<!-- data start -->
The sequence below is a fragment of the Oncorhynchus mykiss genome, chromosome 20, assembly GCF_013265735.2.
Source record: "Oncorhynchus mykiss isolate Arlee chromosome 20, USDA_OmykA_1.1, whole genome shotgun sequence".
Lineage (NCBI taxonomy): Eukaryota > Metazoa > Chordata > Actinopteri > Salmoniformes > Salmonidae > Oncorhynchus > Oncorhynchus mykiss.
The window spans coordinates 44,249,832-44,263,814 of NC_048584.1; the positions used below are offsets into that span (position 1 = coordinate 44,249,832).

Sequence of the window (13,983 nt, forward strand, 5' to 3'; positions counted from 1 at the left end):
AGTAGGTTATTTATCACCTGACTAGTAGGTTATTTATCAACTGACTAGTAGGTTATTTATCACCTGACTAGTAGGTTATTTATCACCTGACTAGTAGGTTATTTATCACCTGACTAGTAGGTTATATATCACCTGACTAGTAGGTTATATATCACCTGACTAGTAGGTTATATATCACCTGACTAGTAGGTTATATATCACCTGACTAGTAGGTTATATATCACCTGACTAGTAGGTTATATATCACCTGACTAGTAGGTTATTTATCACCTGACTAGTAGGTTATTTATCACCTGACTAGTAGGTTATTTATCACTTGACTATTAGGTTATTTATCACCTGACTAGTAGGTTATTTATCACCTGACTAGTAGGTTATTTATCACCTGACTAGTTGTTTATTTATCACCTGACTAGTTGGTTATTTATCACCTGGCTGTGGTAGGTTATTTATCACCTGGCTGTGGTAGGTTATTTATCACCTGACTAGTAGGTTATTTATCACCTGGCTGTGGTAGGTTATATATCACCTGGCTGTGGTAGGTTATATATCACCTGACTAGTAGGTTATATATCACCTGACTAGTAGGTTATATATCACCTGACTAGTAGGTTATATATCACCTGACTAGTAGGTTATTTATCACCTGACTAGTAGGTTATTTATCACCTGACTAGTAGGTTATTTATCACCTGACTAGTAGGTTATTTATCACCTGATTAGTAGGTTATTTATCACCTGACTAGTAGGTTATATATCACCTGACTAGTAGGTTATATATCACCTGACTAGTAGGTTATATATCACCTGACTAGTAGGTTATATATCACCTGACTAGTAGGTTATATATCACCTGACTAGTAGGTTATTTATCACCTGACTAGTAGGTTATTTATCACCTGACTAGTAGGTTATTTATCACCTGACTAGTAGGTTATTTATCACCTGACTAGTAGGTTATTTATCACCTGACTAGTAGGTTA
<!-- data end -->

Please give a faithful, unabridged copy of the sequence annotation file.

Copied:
The sequence below is a fragment of the Oncorhynchus mykiss genome, chromosome 20, assembly GCF_013265735.2.
Source record: "Oncorhynchus mykiss isolate Arlee chromosome 20, USDA_OmykA_1.1, whole genome shotgun sequence".
Lineage (NCBI taxonomy): Eukaryota > Metazoa > Chordata > Actinopteri > Salmoniformes > Salmonidae > Oncorhynchus > Oncorhynchus mykiss.
The window spans coordinates 44,249,832-44,263,814 of NC_048584.1; the positions used below are offsets into that span (position 1 = coordinate 44,249,832).

Sequence of the window (13,983 nt, forward strand, 5' to 3'; positions counted from 1 at the left end):
AGTAGGTTATTTATCACCTGACTAGTAGGTTATTTATCAACTGACTAGTAGGTTATTTATCACCTGACTAGTAGGTTATTTATCACCTGACTAGTAGGTTATTTATCACCTGACTAGTAGGTTATATATCACCTGACTAGTAGGTTATATATCACCTGACTAGTAGGTTATATATCACCTGACTAGTAGGTTATATATCACCTGACTAGTAGGTTATATATCACCTGACTAGTAGGTTATATATCACCTGACTAGTAGGTTATTTATCACCTGACTAGTAGGTTATTTATCACCTGACTAGTAGGTTATTTATCACTTGACTATTAGGTTATTTATCACCTGACTAGTAGGTTATTTATCACCTGACTAGTAGGTTATTTATCACCTGACTAGTTGTTTATTTATCACCTGACTAGTTGGTTATTTATCACCTGGCTGTGGTAGGTTATTTATCACCTGGCTGTGGTAGGTTATTTATCACCTGACTAGTAGGTTATTTATCACCTGGCTGTGGTAGGTTATATATCACCTGGCTGTGGTAGGTTATATATCACCTGACTAGTAGGTTATATATCACCTGACTAGTAGGTTATATATCACCTGACTAGTAGGTTATATATCACCTGACTAGTAGGTTATTTATCACCTGACTAGTAGGTTATTTATCACCTGACTAGTAGGTTATTTATCACCTGACTAGTAGGTTATTTATCACCTGATTAGTAGGTTATTTATCACCTGACTAGTAGGTTATATATCACCTGACTAGTAGGTTATATATCACCTGACTAGTAGGTTATATATCACCTGACTAGTAGGTTATATATCACCTGACTAGTAGGTTATATATCACCTGACTAGTAGGTTATTTATCACCTGACTAGTAGGTTATTTATCACCTGACTAGTAGGTTATTTATCACCTGACTAGTAGGTTATTTATCACCTGACTAGTAGGTTATTTATCACCTGACTAGTAGGTTA